In the Netherlands, what's withheld (called loonheffing in Dutch) includes both taxes (loonbelasting) and some tax-like contributions that provide most of the funding of the health insurance and basic pension system (bijdrage Zorgverzekeringswet and premie volksverzekeringen). On top of that, you will have to pay roughly €100 every month to an health insurer (I believe it is illegal for an employer to pay these €100 or to cover the legally mandated deductible, what employers can offer instead is to pay for optional insurance above the basic health insurance, e.g. to cover alternative medicines, treatment abroad, etc.)

Again assuming we are talking about a well-paid job as a professional, you would also probably qualify for the 30%-ruling (your employer has to apply for that on your behalf). If successful, you would pay taxes on 70% of your salary, the rest would be paid to you entirely (i.e. tax-free). You would also be exempt of taxes on property abroad but you would not accrue any pension rights on the tax-free part of your salary.

Finally, beyond all the usual costs (rent, utilities, groceries…), you can also expect a few other mandatory expenses: municipal taxes (in Amsterdam, that's about €400 per year for a single-person household and €470 for a family for waste and sewage but there also additional taxes if you have a dog, own a house, etc.) and water board taxes (that's the institution in charge of dikes and flood protection, perhaps €200-400 per year).

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    Don't forget additional benefits. For example, in The Netherlands it is very common for employers to pay for commuting costs, to pay a significant amount of extra money at vacation, and even to pay 13 months salary per year. – gerrit Jul 17 '15 at 9:41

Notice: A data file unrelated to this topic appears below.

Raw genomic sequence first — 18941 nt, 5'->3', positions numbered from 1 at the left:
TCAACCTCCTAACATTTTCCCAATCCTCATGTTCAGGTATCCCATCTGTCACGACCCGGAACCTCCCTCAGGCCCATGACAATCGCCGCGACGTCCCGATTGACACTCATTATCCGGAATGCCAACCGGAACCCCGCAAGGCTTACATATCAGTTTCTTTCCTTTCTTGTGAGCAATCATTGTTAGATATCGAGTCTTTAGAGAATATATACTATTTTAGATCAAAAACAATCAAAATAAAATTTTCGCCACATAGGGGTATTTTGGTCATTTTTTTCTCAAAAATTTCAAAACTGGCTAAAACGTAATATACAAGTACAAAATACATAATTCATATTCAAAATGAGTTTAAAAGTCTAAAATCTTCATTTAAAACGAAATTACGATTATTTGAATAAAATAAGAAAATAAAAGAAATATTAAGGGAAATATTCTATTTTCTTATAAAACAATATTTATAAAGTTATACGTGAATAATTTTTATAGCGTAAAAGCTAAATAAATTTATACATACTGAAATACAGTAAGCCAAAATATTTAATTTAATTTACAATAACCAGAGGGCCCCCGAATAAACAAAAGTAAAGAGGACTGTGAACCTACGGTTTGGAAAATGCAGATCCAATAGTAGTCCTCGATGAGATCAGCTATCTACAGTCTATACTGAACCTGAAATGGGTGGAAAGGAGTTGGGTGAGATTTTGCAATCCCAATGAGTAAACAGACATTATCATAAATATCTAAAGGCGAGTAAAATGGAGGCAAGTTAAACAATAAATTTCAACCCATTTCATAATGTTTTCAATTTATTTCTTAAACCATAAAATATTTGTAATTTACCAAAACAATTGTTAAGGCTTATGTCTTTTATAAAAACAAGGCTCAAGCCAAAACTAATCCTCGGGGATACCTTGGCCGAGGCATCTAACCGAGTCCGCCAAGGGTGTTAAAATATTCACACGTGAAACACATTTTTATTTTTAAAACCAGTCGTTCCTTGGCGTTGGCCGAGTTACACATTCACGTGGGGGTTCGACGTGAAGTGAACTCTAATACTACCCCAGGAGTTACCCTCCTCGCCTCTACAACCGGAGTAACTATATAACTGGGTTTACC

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    @gerrit It's more meaningful to think about salary on a yearly basis so that a 13th or 14th month does not make any difference. I assumed that's what Flimzy did too. The only problem is that the site I mentioned makes a calculation based on the monthly salary so it might underestimate taxes a little. – Gala Jul 17 '15 at 10:44
  • Not paying for your commute is nice but that's a compensation for your costs so that's a wash, financially. And you can also choose not to have a commute for better quality of life so that's one of the things everyone has to decide based on their personal preferences/situation, not so much a characteristic of the tax system as such. – Gala Jul 17 '15 at 10:49
  • That choice is not available to everybody, as more than one person in the same household may need to commute. I don't agree that it's a wash, it can run into thousands of euros per year. – gerrit Jul 17 '15 at 11:05
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    @CadentOrange: €100 is minimum you have to pay just for health insurance (as in, does not include dental), but it's only per adult. Children under 18 are exempt. The minimum deductible now is few hundred euros, so in fact unless you're hospitalized for something serious, your healthcare spendings will go mostly out of your pocket. – vartec Apr 4 '16 at 22:24